Friday, May 7, 2010

Happy Mother's Day!

My Mother Is So Smart

My Mother is So Smart!
By Tomie dePaola
Putnam, 32 pages
$16.99, ages 3 to 8

You've got to like a book that ends with a picture of a boy standing proudly next to his mom as she demonstrates a perfect headstand.
My Mother is So Smart!, by Tomie dePaola, creator of Strega Nona and dozens of other beloved children's books, celebrates the awesomeness of moms.
The protagonist knew his mother was smart from Day 1. She always changed his diaper and fed him at the right times and taught him to walk. She baked the best cookies, taught the whole neighborhood to sing "Row, Row, Row Your Boat" and on July 4th, showed the boy and his friends how to carefully write their initials in the air with sparklers. She could drive the grandfather's old delivery truck – and she could stand on her head.
Some of this mother's attributes combined with the art have an old-fashioned feel. Those familiar with dePaola's Tom, The Baby Sister, The Art Lesson, etc. will recognize this as one of his autobiographical picture books.
It's illustrated with dePaola's recognizable always-charming style, though I'd wish for a little more expression on the mother's face. She's got a somewhat vacant, unsmiling look, the same in nearly every picture. I'm curious about that choice.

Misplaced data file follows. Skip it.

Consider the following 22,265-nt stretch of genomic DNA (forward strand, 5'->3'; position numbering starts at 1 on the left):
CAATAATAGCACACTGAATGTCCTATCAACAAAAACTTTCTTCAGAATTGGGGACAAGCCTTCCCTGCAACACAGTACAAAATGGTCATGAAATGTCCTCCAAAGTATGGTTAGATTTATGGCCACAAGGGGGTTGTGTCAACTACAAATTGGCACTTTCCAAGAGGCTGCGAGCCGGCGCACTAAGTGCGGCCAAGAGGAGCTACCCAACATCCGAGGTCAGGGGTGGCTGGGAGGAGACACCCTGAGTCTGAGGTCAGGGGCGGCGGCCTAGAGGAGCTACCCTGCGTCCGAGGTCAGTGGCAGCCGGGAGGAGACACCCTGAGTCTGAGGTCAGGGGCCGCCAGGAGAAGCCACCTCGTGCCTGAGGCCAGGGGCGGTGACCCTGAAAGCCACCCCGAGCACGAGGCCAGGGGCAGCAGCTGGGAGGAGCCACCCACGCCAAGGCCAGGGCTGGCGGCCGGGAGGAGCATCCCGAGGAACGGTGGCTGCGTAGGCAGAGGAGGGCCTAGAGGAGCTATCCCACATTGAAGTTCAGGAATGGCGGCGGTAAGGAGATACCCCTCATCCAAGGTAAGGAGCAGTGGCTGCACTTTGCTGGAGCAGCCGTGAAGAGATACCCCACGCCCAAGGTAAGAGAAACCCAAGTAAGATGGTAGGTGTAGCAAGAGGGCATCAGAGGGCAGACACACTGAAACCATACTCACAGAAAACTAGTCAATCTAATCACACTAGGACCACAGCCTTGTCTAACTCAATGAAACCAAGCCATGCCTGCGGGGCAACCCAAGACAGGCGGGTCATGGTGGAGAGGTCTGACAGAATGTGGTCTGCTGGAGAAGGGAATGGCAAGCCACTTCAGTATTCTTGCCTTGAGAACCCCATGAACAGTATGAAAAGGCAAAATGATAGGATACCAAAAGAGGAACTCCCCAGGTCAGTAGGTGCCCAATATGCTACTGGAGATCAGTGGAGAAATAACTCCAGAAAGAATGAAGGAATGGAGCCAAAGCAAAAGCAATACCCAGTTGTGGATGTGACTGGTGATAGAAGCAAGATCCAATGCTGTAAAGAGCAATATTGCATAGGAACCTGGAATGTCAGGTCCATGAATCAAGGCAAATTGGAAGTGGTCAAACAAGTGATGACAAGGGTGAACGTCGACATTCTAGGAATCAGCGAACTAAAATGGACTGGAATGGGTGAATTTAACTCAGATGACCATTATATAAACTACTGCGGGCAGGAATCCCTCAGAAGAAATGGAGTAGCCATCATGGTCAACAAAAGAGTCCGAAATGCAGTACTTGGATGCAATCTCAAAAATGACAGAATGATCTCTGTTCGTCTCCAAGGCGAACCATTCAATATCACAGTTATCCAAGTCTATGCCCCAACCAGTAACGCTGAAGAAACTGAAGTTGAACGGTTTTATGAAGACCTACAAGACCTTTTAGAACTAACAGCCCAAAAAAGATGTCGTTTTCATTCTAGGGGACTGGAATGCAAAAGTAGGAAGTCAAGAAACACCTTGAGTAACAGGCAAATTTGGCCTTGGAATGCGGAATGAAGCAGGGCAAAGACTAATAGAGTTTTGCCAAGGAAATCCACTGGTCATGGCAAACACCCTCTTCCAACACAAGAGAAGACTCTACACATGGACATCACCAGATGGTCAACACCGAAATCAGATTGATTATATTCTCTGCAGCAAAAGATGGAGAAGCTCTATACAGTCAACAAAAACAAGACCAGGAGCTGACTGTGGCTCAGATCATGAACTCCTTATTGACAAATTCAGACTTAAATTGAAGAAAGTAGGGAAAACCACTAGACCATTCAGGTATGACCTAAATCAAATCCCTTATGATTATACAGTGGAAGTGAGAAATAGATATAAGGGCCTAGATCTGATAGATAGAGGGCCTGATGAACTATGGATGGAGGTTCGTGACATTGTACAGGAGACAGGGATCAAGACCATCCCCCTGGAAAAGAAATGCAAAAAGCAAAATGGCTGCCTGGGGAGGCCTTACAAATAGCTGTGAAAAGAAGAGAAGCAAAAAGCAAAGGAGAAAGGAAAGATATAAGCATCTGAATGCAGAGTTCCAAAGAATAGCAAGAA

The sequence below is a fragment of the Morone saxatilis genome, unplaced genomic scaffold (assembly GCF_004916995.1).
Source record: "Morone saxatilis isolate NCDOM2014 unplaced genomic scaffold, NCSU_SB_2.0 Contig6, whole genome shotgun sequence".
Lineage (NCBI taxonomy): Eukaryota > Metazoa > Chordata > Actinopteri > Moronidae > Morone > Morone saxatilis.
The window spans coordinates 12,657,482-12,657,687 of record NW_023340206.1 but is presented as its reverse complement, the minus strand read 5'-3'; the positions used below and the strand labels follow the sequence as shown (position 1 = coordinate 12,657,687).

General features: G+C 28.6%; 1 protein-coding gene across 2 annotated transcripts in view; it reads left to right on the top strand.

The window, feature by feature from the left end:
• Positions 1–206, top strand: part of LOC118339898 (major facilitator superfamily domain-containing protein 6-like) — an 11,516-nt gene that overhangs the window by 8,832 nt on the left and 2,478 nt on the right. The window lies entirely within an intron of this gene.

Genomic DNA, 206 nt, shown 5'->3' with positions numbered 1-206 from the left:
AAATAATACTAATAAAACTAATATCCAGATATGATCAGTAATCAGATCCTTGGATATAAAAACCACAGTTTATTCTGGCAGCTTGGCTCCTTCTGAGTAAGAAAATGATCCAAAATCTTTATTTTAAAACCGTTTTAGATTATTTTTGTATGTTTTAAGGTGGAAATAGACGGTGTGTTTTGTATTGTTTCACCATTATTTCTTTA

In a classroom it would be a fun story starter. "My mother (or father, grandmother, sister, etc.) is so smart that ..."

Taking Care of Mama

Taking Care of Mama
By Mitra Modarressi
Putnam, 32 pages
$16.99, ages 3 to 8

When I read the title of Taking Care of Mama, by Mitra Modarressi, to the first graders at my school, one boy blurted out: "I don't take care of my mama, she takes care of me!"
After I started reading and the kids learned that mother in this story is sick with a fever, taking care of her didn't seem like such an alarming idea.
This is the sweet rhyming tale of a family of appealing raccoons. Papa, sister, brother and baby Mabel are worried when Mama wakes with a fever of 102.
"Papa called the doctor
And the doctor said,
'Please tell Mama
To stay in bed!'"
Mama protests, but the caretakers win out and spend the day making meals and – predictably – making a mess. When they discover Mama is feeling better around suppertime, they have to scramble to clean up.
There's nothing radically new about the story, but the rhyme is bouncy and fun to read aloud and Modarressi's watercolors are irresistible.
Admirably on a page where the brother and sister pretend to be doctor and nurse, the sister is the doctor, and brother is the nurse. That lead to a lively little discussion in the kindergarten class I read to. One little boy said "doctors are boys and nurses are girls" then admitted he had a woman doctor. Amazing how entrenched stereotypes are.

-Rebecca Young

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